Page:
In general, a relatively significant gap 32 may exist between anterior leaflet 22 and posterior leaflet 24 (as shown in Fig. C) for a variety of different reasons. For example, a gap 32 may exist due to congenital malformations, because of ischemic disease, or because the heart 10 has been damaged by a previous heart attack. A gap 32 may also be created when congestive heart failure, e.g., cardiomyopathy, or some other type of distress which causes a heart to be enlarged. Enlargement of the heart can result in dilation (stretching) of the mitral annulus. This enlargement is usually limited to the posterior valve annulus and is associated with the posterior leaflet, because the anterior annulus is a relatively rigid fibrous structure. When the posterior annulus enlarges, it causes the posterior leaflet to move away from the anterior leaflet, causing a gap because the two leaflets no longer form proper coaptation, and this results in leakage of blood through the valve, or regurgitation.
Leakage through mitral valve 20 generally causes a heart 10 to operate less efficiently, as the heart 10 must pump blood both out to the body via the aorta, and also back (in the form of mitral regurgitation) back into the left atrium. Leakage through mitral valve 20, or general mitral insufficiency, is thus often considered to be a precursor to CHF or a cause of progressive worsening of heart failure. There are generally different levels of symptoms associated with heart failure. Such levels are classified by the New York Heart Association (NYHA) functional classification system. The levels range from a Class 1 level which is associated with an asymptomatic patient who has substantially no physical limitations to a Class 4 level which is associated with a patient who is unable to carry out any physical activity without discomfort, and has symptoms of cardiac insufficiency even at rest. In general, correcting or reducing the degree of mitral valve leakage may be successful in allowing the NYHA classification grade of a patient to be reduced. For instance, a patient with a Class 4 classification may have his classification reduced to Class 3 or Class 2 and, hence, be relatively comfortable at rest or even on mild physical exertion. By eliminating the flow of blood backwards into the left atrium, therapies that reduce mitral insufficiency reduce the work load of the heart and may prevent or slow the worsening of heart function and congestive heart failure symptoms that is common when a significant degree of mitral insufficiency remains uncorrected.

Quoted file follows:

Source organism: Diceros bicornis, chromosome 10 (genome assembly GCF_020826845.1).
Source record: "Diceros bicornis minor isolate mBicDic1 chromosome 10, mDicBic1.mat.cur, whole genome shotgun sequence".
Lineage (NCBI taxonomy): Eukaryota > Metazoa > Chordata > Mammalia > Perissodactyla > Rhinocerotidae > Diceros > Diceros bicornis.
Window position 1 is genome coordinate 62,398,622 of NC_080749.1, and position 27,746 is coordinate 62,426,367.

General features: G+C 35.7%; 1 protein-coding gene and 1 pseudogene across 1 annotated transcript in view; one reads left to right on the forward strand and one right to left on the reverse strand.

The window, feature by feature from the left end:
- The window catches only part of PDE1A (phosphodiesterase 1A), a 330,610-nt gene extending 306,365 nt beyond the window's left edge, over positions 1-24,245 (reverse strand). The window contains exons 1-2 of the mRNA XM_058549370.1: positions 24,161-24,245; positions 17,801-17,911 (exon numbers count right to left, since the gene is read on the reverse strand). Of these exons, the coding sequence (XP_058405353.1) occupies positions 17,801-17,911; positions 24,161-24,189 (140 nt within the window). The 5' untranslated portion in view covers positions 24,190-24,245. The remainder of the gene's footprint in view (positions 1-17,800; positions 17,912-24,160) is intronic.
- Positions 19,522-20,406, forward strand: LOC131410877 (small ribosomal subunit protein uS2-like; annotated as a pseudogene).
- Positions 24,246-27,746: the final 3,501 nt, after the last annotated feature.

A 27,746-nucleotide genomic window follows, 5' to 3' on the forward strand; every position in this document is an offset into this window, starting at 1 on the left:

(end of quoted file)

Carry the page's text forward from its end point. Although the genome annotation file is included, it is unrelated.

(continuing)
Treatments used to correct for mitral valve leakage or, more generally, CHF, are typically highly invasive, open-heart surgical procedures as described below. In extreme cases, this may include implantation of a ventricular assist device such as an artificial heart in a patient whose own heart is failing. The implantation of a ventricular assist device is often expensive, and a patient with a ventricular assist device must be placed on extended anti-coagulant therapy. As will be appreciated by those skilled in the art, anti-coagulant therapy reduces the risk of blood clots being formed, as for example, within the ventricular assist device. While reducing the risks of blood clots associated with the ventricular assist device is desirable, anti-coagulant therapies may increase the risk of uncontrollable bleeding in a patient, e.g., as a result of a fall, which is not desirable.
Rather than implanting a ventricular assist device, bi-ventricular pacing devices similar to pace makers may be implanted in some cases, e.g., cases in which a heart beats inefficiently in a particular asynchronous manner. While the implantation of a bi-ventricular pacing device may be effective, not all heart patients are suitable for receiving a bi-ventricular pacing device. Further, the implantation of a bi-ventricular pacing device is expensive, and is generally not effective in significantly reducing or eliminating the degree of mitral regurgitation.
Open-heart surgical procedures which are intended to correct for mitral valve leakage, specifically, can involve the implantation of a replacement valve. Valves from animals, e.g., pigs, may be used to replace a mitral valve 20 in a human. While the use of a pig valve may relatively successfully replace a mitral valve, such valves generally wear out, thereby requiring additional open surgery at a later date. Mechanical valves, which are less likely to wear out, may also be used to replace a leaking mitral valve. However, when a mechanical valve is implanted, there is an increased risk of thromboembolism, and a patient is generally required to undergo extended anti-coagulant therapies.